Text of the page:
Hopefully North County groundwater plan won't be hijacked by big money

phild2008@sbcglobal.netAugust 1, 2013 

County Supervisor Frank Mecham of Paso Robles is seldom pessimistic. But recently his words seemed gloomy. He was discussing the current disagreement over how to halt the drop in the water level in the Paso Robles Groundwater Basin.

On June 16 The Tribune quoted him as saying, “I just hope that we are not in the situation where the guy with the most money wins. That would be a very sad situation. Everyone needs to be considered in this whole scheme of things.”

I remembered those words Tuesday as I read a Tribune story headlined, “Vineyard and ag interests push special water district.” Its sub-headline said, “Crowd in Paso is urged to protest water-pumping or land-use ordinances.”

The crowd was in the Paso Robles Inn’s Grand Ballroom. The meeting was called by PRAAGS, which stands for Paso Robles Agricultural Alliance for Groundwater Solutions.

The PRAAGS chairman, Jerry Reaugh, urged everyone present to attend the Aug. 6 County Board of Supervisors meeting. The supervisors are to consider emergency ordinances that could restrict pumping and land use.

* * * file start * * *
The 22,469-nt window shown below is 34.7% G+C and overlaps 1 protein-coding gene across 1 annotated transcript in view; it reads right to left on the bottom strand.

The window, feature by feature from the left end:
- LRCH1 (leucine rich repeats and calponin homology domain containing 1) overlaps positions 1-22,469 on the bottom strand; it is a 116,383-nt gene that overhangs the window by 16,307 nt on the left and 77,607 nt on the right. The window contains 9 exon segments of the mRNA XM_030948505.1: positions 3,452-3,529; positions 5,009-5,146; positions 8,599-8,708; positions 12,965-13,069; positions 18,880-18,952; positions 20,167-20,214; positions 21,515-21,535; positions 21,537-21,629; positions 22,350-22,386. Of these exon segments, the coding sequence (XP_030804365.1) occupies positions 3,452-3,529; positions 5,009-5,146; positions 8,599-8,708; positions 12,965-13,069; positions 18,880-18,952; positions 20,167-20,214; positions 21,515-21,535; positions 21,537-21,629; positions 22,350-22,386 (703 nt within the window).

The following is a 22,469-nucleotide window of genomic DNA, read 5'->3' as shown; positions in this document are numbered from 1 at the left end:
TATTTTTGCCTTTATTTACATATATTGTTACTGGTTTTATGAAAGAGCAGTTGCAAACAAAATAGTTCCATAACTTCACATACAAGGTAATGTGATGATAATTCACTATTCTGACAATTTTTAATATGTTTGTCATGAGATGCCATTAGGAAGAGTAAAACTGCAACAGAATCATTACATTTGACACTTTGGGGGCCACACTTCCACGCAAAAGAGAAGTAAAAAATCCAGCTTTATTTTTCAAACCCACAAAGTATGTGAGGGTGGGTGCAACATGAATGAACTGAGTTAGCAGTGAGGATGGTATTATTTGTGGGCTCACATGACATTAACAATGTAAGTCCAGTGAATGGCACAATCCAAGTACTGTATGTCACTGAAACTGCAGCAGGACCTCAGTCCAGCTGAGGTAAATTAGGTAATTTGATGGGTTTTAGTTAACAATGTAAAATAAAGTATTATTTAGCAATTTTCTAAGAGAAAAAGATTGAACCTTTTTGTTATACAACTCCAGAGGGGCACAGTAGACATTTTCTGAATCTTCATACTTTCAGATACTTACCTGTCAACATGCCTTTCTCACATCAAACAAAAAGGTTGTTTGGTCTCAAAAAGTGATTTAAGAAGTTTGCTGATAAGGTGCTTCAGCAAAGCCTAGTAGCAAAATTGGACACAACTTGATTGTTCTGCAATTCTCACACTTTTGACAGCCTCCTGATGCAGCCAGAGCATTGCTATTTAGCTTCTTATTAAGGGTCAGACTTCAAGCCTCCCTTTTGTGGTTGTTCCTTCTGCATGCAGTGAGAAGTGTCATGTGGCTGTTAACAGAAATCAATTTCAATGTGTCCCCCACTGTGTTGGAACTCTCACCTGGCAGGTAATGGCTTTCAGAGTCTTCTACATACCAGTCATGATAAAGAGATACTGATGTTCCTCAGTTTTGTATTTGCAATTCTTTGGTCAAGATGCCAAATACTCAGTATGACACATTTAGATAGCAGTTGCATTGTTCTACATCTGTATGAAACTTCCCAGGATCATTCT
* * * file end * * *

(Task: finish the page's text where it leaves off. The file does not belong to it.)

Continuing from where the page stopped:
The emergency ordinances are proposed as a temporary answer to the dropping water levels in the Paso Robles Groundwater Basin, from which much of the North County pumps its water. Thirty or so homeowners have reported wells going dry. The basin’s water level has dropped 100 feet in places.

PRAAGS considers the proposed emergency ordinances too drastic. Instead it wants something called a California Water District. The board of directors of such a district would be elected by proportional voting, meaning a large landowner’s vote would far outweigh the vote of a homeowner on a couple of acres.

PRAAGS members said they are financially able to create the district. They have already hired a noted engineer and are working with an expert water-district lawyer.

But, not everyone agrees with PRAAGS. A possibly less-affluent group of rural landowners has organized under the name Pro Water Equity. Its treasurer, Jan Seals said, “A water district is needed to manage the basin, but it must represent all landowners, no matter the size of their property.”

Another organization with some recommendations is the blue ribbon steering committee for the Paso Robles Groundwater Basin Management Plan. In May its chairman, Larry Werner told the supervisors what’s needed is a water district with enough teeth to manage the basin’s water use.

So, I second Supervisor Mecham’s words, I too “hope we are not in the situation where the guy with the most money wins.”

Phil Dirkx's column is special to The Tribune. He has lived in Paso Robles for more than five decades, and his column appears here every week. Reach Dirkx at 238-2372 or phild2008@sbcglobal.net.

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